Theatre In Chicago      
Your Source For What's On Stage In Chicago 

   Quick Search
Search by date:

  Resurrection Blues Reviews
Resurrection Blues
Resurrection Blues

Resurrection Blues
Eclipse Theatre Company at The Greenhouse Theater Center
Thru - May 9, 2010

Click Here for Half-Price Tickets

Show Information

Eclipse Theatre Company at The Greenhouse Theater Center

  • Highly Recommended
  • Recommended
  • Somewhat Recommended
  • Not Recommended

Chicago Sun Times- Somewhat Recommended

"...Unfortunately, the play, which easily could have made all its points in 90 minutes or less, flails on for two long acts and outlives its outrageous imaginings. And while the actors in director Nathaniel Swift's production give it all they've got (and frequently far more than is needed), they can't fully sustain the momentum or shock value."
Read Full Review

Hedy Weiss

Chicago Reader- Recommended

"...Miller juggles blunt satire on contemporary politics and media with philosophical ramblings about the human need for faith. The script's shortcomings are offset by Eclipse Theatre Company's finely acted and designed production, a Chicago premiere under Nathaniel Swift's direction."
Read Full Review

Albert Williams

Windy City Times- Somewhat Recommended

"...The author might have missed his chance to ascertain the best course for his manifesto, but the Eclipse Theatre Company appears to have likewise postponed deciding their production's focus, instead adopting a curiously wooden tone perhaps meant to signify solemn reverence for every aspect of Miller's thematic mishmosh. Nina O'Keefe and Rebecca Prescott achieve a measure of coherence in the roles of Mary Magdalene and Judith-analogs, while Ron Butts delivers a heartfelt portrait of a contemplative father seeking redemption, but the allegories cannot help but recall earlier experiments in pop evangelism during the age of Godspell and Woody Allen."
Read Full Review

Mary Shen Barnidge

Time Out Chicago- Somewhat Recommended

"... Too often, however, the script offers nothing sharper than a flaccid dick joke, and the performers struggle to make sense of it. Rebecca Prescott, as the televised crucifixion’s would-be director, mugs her way through a character who is, by the way, both pregnant and Jewish, though neither merits development. A speechless trio of ponchoed, undulating women adds a solemn spirituality that’s as ill a fit for the material as the opening monologue, a rumination by the general’s revolutionary niece (Nina O’Keefe) on her recent suicide attempt. Its sincerity and evocation of risk are immediately swallowed up by the circus that follows."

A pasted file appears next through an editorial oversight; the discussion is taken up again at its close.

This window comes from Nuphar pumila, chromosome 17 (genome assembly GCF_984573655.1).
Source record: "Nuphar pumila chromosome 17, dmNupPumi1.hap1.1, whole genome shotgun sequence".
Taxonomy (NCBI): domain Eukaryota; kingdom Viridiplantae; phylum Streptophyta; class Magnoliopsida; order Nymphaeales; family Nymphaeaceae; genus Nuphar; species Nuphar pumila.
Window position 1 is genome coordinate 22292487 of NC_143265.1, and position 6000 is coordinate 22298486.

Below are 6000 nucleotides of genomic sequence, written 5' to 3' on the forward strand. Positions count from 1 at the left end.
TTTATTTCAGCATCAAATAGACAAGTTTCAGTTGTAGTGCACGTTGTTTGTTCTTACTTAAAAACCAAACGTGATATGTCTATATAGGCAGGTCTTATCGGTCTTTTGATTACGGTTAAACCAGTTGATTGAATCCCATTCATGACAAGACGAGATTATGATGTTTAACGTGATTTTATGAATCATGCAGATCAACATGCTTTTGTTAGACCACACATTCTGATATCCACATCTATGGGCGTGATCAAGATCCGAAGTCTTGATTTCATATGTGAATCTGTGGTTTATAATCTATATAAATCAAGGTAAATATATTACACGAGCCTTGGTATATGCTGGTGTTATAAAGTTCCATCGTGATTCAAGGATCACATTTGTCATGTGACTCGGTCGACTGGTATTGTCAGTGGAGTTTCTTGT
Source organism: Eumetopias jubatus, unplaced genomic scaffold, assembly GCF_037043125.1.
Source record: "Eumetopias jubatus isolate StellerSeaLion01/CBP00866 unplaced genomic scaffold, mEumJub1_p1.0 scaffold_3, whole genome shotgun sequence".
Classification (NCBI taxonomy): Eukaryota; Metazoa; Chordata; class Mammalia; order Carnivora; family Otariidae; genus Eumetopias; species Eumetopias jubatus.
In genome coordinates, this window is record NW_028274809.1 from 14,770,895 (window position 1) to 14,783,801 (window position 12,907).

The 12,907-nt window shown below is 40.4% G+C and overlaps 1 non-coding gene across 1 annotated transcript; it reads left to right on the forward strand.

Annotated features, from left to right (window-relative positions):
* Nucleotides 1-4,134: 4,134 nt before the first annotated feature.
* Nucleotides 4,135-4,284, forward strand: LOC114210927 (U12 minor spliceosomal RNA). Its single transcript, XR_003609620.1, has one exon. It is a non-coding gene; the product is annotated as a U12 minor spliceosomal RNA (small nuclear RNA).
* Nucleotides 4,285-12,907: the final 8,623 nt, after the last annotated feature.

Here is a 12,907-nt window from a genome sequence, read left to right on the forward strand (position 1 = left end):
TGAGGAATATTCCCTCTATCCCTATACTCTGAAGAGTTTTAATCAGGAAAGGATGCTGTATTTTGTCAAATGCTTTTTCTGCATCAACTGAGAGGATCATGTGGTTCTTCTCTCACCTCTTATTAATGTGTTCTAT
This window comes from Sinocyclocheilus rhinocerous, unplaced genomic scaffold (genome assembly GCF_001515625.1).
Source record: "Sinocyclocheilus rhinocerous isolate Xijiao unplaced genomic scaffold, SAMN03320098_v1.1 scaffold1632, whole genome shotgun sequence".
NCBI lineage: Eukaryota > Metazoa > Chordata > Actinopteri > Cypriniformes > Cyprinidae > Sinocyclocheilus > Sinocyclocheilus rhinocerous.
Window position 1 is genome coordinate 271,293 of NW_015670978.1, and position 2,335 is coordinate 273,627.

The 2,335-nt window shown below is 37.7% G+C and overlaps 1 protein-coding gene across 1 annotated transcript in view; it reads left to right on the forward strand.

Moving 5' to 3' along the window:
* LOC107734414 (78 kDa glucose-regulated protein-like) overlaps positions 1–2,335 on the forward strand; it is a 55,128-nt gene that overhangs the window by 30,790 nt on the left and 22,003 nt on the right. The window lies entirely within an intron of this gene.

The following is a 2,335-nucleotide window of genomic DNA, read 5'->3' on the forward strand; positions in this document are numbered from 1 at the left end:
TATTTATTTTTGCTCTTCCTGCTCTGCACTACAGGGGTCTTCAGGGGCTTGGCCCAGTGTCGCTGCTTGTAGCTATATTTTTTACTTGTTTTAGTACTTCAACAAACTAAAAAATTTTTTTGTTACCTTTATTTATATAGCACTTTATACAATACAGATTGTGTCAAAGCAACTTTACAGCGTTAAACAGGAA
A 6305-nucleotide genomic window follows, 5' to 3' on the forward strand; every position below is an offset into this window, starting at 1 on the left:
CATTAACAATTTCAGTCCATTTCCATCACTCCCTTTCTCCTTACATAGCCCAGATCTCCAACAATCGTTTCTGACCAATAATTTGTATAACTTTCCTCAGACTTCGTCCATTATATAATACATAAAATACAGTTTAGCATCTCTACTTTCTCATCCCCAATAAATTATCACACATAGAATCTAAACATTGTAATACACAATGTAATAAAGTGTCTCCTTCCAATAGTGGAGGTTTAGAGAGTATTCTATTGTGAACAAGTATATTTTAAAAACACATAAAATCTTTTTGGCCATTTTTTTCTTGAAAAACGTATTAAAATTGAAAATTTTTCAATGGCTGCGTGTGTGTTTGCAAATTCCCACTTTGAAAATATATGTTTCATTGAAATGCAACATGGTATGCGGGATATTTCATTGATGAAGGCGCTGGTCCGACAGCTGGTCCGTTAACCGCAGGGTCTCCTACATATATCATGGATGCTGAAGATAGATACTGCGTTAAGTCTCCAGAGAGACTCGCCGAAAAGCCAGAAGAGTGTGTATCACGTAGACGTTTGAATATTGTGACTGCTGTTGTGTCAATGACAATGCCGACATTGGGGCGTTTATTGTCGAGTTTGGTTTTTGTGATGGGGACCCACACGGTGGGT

Read Full Review

Melissa Albert

ChicagoCritic- Recommended

"...Resurrection Blues is a treat for Arthur Miller enthusiasts as well as lovers of social satire comedies. Miller’s ideas about the effects of faith are scary. This rarely produced tragic farce is another triumph for Eclipse Theatre in their season of Arthur Miller. Be prepared to see another side of the legendary American playwright."
Read Full Review

Tom Williams

Chicago Stage Standard- Recommended

"...Eclipse Theatre Company presented a handsome production thanks to the scenery and lighting. Scenic designer Steph Charasa created a minimal, but functional set to serve multiple locations. Lighting Designer Chris Corwin did a great job blending realism with the more fantastical moments. "Resurrection Blues" is a strong production held back by an unfocused script. I commend Eclipse Theatre Company for shining light on Miller's penultimate script, in spite of its flaws. This production is worth a look, especially for Arthur Miller connoisseurs."

Chris Arnold

Chicago Theater Beat- Highly Recommended

"...Miller’s morality tale gets to have it all–worldly cynicism and the possibility of real love, truth told to power and power confessing its own grasping frailties, rage unleashed against stupefying oppression and holy relief from desiccating anger, overwhelming doubt and unyielding faith, and miracles, miracles in the most impossible places–especially in the most impossible places. Would that Miller had lived 50 years more to write comedies of this quality for every tragedy he gave us. We need him now more than ever."

Paige Listerud